This labsheet is in two parts: a number of review exercises taken from the text that reinforce concepts from the lectures; and an important problem-solving technique, motivated by its use in solving a larger-sized problem representative of the types of problems that can be solved with computers.
Jack says that he will not bother with analysis and design but will proceed directly to coding his programs. Why is that a bad idea?
x = 'hello' will assign the string "hello" to the varialble x. How does one include an apostrophe as a character within a string literal? Try it and then try to include a double-quote character within a string?
How would you print two lines using a single print command?
How would you print one line using two print commands i.e. split one line between two print commands?
How does a Python programmer concatenate two string literals? Try it.
Python has a math module cotaining useful mathematical functions. Import the math module and use it to calculate the square root of a float. Try out other math functions as well such as using it to calculate the factorial of an integer.
Write a Python function that takes an integer parameter N and prints all the odd numbers from 1 to N except those divisible by 5.
Try giving a float value to the above function and see what happens. Now modify the function such that when it is given a parameter of type float, it terminates and prints a message that the input must be an integer.
In Chapter 2 of the text we learnt about the importance of the testing activity during software development.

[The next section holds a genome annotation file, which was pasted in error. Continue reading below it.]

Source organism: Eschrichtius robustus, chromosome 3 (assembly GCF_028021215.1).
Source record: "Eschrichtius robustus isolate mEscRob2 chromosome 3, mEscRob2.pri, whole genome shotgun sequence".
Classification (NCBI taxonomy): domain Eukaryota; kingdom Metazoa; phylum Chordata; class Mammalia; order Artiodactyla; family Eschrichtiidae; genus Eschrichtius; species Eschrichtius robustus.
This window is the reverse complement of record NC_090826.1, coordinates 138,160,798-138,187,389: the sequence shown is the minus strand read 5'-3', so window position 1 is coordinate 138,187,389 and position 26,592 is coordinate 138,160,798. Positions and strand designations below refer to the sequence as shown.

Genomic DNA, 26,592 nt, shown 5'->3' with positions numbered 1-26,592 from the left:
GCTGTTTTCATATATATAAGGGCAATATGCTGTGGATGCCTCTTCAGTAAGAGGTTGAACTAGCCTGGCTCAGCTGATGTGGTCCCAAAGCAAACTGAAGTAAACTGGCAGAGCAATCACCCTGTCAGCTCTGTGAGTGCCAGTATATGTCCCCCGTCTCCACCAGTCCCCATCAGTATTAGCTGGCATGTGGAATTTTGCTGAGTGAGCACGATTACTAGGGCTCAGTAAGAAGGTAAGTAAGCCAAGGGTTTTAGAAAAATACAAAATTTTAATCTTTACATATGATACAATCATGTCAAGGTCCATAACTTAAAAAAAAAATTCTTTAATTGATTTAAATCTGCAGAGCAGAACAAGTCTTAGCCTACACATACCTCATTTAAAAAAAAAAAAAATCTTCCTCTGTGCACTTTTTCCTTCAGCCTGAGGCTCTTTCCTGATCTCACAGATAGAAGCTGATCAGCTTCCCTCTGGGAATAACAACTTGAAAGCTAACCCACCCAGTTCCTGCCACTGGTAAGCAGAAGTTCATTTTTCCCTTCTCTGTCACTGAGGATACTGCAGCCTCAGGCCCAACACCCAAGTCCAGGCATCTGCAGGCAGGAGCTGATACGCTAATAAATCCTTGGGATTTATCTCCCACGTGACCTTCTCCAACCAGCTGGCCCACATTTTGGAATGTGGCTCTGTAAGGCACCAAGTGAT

In an introductory course it is likely that you will be responsible for testing your own programs as you develop them and before you submit them for assessment. In the software industry, and as part of other research and development tasks that may involve programming, it is often the case that separate individuals or teams of people are involved in writing the programs and testing them. It is common for much of the testing to be undertaken as "Black Box Testing", which means that the testers try running the program on a range of inputs without looking in detail at the code. (Often the code is not in an easily readable form).
In today's lab you will imagine yourself in a testing team, testing someone else's program.
tri.py is a Python program that attempts to classify a triangle on the basis of the lengths of its sides. (Note that three lengths can form a triangle if they are all positive, and the longest is smaller than the sum of the other two.) Your task is to devise and carry out a Black Box testing process on the code. You need to propose a range of inputs, and expected answers, and see if the program gives the correct answers. You may assume that all three arguments to tri are positive. Do not examine the code itself.
The objective is to determine if the program is correctly implemented. If it is not you should report on what sorts of input cause erroneous output. Show your report to the lab demonstrator when you are done.
Hint: Copy & paste the program into a file called tri.py. Recall from Lab 1 how to run a Python program from a .py file using IDLE. First run the program on a few simple inputs to see how it behaves. When you understand what it should be doing, try and devise a complete classification for the different sorts of inputs that could be presented to the program. Make sure that you test each sort of input at least once.
The different types of inputs can be listed in a table (like the one given below) and all classes of test inputs and expected outputs can be filled in:
|Case No.||Description||Input Values||Expected Output|
Making a complete classification of the sorts of inputs that can be given to a piece of software is an example of the general problem solving technique called Morphological Analysis. (Morphological means to do with the shape of something. You can read more about morphological analysis here).